sunset from behind the wire

sunset from behind the wire

Saturday, June 17, 2017

Oatman

Olive Oatman
You can take I-40 from Needles, California to Kingman, Arizona on your drive to Flagstaff, or you can take a detour once you cross the Colorado River that still gets you to Kingman -- northbound on County Road 10.

The twist-and-turn road takes you through the city of Oatman, population about 100. And if you continue, it will dump you into livable, lovable Kingman.
"Oatman" was chosen for the name of the town in the posthumous honor of Olive Oatman (her story at this link is an interesting read), a young Illinois girl who had been taken captive by Indians during her pioneer family's journey westward in 1851 and forced into slavery. She was later traded to Mojave Indians, who adopted her as a daughter and had her face tattooed in the custom of the tribe. She was released in 1855 near the current site of the town.
Miners pulled a LOT of gold out of the ground and then the place dwindled as the gold and some silver, played out. Fort Mojave, down on the Colorado River, on the Mojave Road**, provided army protection to the area from the infrequent Indian uprisings.
**The Mojave Road was a mail road that connected East to West. That's another exploration route for you if you're so inclined. I've made the trip from Camp Caddy/Barstow to Ft. Mojave along that road more than once. Each trip was an adventure in itself.
Oatman, AZ today
Today, Oatman is one of those 'living mining towns' that you can find here and there in the West. I don't want to call the place a tourist trap. It's more of a byway for those who aren't in quite as much of a hurry to get from here to there on the Interstate.

Oatman, AZ; Silverton, CO; Virginia City, NV; Bodie, CA -- and a few more cities in Arizona like this one. Each has a story. Each story is interesting and a bit larger than life. I made a report on this blog on a visit to Jerome, AZ, a month or so ago.

On the road to the White Wolf Mine
Wild burros roam the streets in Oatman and you can buy pellets in any of the local stores to feed them if you're inclined. Naturally I'm a soft touch and I feed them. They are descendants of the burros that miners used well over 100 years ago to haul ore and equipment. They're part of the local color that makes the place an interesting stop.

The City of Oatman is not near the White Wolf mine, on Arizona's Mogollon Rim. However, it's on the way if you're leaving California...and the crowds...and the mawkish politicians...and all of the progressiveness.

You never know what you find it you take the road less traveled in the Old West.

An old pipe tobacco can used as a mining claim marker. It's
common to find cans used for that purpose in mining country.
The shoring in old mines is often not as neat as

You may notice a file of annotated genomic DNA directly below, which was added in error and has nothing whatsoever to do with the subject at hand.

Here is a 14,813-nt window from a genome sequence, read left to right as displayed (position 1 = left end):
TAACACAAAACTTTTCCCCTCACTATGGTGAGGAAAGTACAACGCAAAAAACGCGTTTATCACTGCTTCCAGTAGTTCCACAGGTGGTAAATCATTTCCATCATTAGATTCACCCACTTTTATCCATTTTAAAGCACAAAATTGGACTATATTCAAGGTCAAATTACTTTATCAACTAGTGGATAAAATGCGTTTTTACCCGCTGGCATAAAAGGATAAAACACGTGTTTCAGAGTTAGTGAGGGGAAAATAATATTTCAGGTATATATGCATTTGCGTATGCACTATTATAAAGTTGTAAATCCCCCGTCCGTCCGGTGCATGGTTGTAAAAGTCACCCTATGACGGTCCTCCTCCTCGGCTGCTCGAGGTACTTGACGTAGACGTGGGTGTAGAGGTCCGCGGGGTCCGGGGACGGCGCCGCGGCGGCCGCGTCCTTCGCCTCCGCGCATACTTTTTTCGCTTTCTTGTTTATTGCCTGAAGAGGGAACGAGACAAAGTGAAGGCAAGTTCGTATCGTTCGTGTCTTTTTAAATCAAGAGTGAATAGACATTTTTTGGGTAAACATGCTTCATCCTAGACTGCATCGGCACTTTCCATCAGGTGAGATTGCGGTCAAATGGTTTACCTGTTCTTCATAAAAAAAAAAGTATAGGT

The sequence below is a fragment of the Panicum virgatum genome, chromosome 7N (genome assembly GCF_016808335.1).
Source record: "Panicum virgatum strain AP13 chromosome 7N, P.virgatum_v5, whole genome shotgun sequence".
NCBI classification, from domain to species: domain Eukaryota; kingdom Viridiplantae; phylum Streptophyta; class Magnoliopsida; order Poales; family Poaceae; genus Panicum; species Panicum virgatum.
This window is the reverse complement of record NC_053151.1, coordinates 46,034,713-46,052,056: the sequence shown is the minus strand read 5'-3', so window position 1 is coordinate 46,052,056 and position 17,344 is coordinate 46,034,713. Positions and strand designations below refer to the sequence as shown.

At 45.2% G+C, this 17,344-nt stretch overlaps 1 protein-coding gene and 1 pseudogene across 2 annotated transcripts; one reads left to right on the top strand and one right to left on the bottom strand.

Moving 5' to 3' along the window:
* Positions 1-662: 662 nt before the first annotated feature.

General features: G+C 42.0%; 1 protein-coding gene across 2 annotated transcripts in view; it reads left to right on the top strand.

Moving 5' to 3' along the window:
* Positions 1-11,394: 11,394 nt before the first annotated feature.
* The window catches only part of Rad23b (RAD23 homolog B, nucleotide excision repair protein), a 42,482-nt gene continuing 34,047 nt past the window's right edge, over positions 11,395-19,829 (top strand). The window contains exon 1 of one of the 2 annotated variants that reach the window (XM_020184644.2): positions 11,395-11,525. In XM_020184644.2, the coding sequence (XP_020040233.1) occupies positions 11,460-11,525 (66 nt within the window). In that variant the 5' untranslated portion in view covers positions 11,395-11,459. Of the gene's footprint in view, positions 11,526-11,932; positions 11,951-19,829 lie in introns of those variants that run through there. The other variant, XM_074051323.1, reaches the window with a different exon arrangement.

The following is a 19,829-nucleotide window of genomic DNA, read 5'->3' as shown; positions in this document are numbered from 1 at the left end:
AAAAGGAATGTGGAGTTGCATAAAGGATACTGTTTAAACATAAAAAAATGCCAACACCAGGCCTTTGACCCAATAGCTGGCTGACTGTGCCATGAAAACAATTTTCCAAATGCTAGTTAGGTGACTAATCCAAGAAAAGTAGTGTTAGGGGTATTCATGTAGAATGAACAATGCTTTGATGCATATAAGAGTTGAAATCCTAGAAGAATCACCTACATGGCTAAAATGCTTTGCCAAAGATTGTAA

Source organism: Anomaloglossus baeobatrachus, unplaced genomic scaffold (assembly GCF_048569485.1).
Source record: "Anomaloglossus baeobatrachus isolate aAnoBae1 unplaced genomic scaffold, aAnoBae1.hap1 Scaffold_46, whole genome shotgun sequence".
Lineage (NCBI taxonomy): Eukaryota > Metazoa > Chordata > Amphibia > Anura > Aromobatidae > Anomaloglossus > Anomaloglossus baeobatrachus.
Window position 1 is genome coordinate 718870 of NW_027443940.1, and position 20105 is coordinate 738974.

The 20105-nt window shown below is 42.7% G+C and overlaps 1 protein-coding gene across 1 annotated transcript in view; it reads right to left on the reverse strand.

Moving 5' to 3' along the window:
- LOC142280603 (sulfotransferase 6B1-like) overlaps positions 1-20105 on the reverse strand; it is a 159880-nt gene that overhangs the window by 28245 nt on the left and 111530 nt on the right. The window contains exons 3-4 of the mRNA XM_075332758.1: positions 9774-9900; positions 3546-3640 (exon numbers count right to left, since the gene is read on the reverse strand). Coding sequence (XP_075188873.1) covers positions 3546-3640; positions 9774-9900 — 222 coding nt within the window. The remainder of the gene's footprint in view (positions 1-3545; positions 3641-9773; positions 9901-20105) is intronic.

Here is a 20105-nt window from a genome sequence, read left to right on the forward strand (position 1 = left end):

you would think that it should be. This is a good
example of the use of native timber to solve the
shoring problem.

14 comments:

  1. I know I'm comfortable in a strange town when I see ATVs on the street. Sure sign of laid back people.

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    1. You see a lot of that in rural Arizona.

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  2. I enjoy old, historical places like this. And it always reminds me that the peeps back then were a lot tougher than we are today. Air-conditioning? We don't need no Air-conditioning.

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    1. To me the Territorial Prison in Yuma - in the summer - when it can get into the mid 120's is the ultimate heat torture. A lot of prisoners died from heat stroke.

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  3. Great story about Oatman. I loved the character loosely based on he in the Hell On Wheels series. Such a great show. Now I need to find this book that was written about her.

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    1. The Blue Tattoo, by Margot Mifflin

      Olive Oatman's story was similar to that of Cynthia Ann Parker in that she was forcibly returned to American society. In the case of Oatman, the Army threatened to start a war with the Mojave Indians and the Mojave knew it was a war that they could not win. The Mojave (pre-reservation) were known for their love of practical jokes and laughter. By all accounts, the "redemption" of white captives who had been captive for a long time was exceptional painful for the captives. Women such as Oatman were considered 'soiled doves'.

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  4. I'd like to visit Oatman and, oddly, one branch of the LSP family invested heavily in burros in the 1920s. Wave of the future, they thought...

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    1. They've come back in Oatman. I'd say that was good foresight. If you find a horse trailer, I'm sure that I could pick one up (lure it into the horse trailer with some oats) and bring it to Hillsboro. It would be a fitting mascot along with Blue Destroyer.

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  5. Bodie in Eastern California is well worth a visit, especially if you come in and out the back way. The back road from there to Hawthorne is especially pleasant. Good times....

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    1. Bodie and the area is nothing short of cool.

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  6. Hopefully I'll be able to post some cool stories about what I find in the Fort Collins area.

    I've already started reading up on the local history.

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  7. That is an interesting story... And thanks for the 'local color'!

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  8. During your travels and down time, there's a ton of old Sinagua people ruins near Camp Verde.

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